For quite a few years, I wrote a Christmas story as the Season approached and sent copies to family and friends. Once the number of stories had grown, I collected the ones I thought were particularly effective and published them in a volume called Born in the Darkest Time of Year: Stories for the Season of the Christ Child.” The Christmas season is offered as a time of hope in the midst of darkness. The hope is fragile, or at least seems so to human eyes. After all, God the Word had been born as a baby needing care from others to survive. Today, Christmas seems to be threatened at times even as Herod threatened the Christ Child. So it is that many of my stories deal with threats to Christmas through human folly, weakness, commercialism, or just plain malice. I know it is early for Christmas but some people will be thinking ahead already to their Christmas shopping. I invite you to read the opening story that I have just posted: Silent Night: How John Beaconsfield Saved Christmas.” John is a devoted chorister traumatized when all Christmas music mysteriously disappears just a few days before Christmas day.
A Benedictine monk in the Episcopal Church who writes fantasy fiction? How did that happen? The short answer is: God knows. As for myself, all I can say that the fantastical has always fascinated me and matters of faith have always been a consuming interest. The first two books to have my name written in them were that tales of Hans Christian Andersen and Grimm’s fairy tales. I started writing fantasy stories as a child and I haven’t stopped since. My religious journey took many twists and turns during my youth, including detours in Hinduism and Buddhism, although I consistently believed that religion dealt with the most important things in life. This journey led me back to the Episcopal Church in which I was raised and then to St. Gregory’s Abbey in Three Rivers, Michigan.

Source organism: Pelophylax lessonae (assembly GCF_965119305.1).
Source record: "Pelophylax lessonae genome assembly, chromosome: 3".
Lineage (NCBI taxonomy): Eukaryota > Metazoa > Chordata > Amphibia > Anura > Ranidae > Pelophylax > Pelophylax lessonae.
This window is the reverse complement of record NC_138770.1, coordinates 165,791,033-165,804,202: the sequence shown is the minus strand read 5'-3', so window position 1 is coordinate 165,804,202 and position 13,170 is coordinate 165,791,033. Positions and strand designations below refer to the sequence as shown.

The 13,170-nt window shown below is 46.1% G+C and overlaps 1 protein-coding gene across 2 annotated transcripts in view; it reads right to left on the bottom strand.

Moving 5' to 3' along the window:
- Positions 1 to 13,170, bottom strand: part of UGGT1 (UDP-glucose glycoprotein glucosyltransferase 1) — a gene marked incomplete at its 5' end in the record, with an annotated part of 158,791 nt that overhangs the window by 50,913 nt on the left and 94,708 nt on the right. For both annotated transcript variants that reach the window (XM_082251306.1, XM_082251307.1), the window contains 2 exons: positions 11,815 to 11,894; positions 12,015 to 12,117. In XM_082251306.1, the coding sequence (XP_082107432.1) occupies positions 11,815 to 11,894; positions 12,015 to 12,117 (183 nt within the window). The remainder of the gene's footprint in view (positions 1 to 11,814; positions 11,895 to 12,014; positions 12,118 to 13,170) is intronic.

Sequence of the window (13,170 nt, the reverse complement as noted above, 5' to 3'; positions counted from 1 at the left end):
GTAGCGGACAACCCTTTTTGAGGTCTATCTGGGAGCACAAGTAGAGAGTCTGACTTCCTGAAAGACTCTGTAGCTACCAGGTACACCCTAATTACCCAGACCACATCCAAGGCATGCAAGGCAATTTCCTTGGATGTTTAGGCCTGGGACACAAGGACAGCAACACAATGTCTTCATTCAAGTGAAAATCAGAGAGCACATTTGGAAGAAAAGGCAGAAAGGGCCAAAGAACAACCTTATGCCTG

Another interest that caught me and has never let me go is music. Singing in a high quality church choir as a boy introduced me to great choral masterpieces and music has been woven with my religious interests ever since. These days, I sing plainsong in the monastic church and listen to music of all kinds in my spare time. Along with my religious convictions, music is a major strand in many of my stories.
Another swirl running through all of these major interests is a concern for peace and for alternatives to violence. In my stories and other writings, seeking peace within oneself and, more important, within social relationships, has become one of the major themes I deal with. Tools for Peace engages in a dialogue between the Rule of St. Benedict and the thought inspired by René Girard, a thinker preoccupied with the social dimensions of violence while my stories take the reader through enchanted but sometimes troubling pathways in search of visions of peace.
I suppose I could sum up my outlook in life as: Saint Benedict in Fairyland. In their various ways, St. Benedict and fairy tales combine an earnest moral and spiritual drive with a delight in God’s goodness. For me, monastic discipline and the freedom of the fantastical imagination reinforce each other. Both my religious writings and my stories witness to my conviction that, contrary to the violence humans perpetrate, God has created a friendly universe grounded in God’s love for all of us.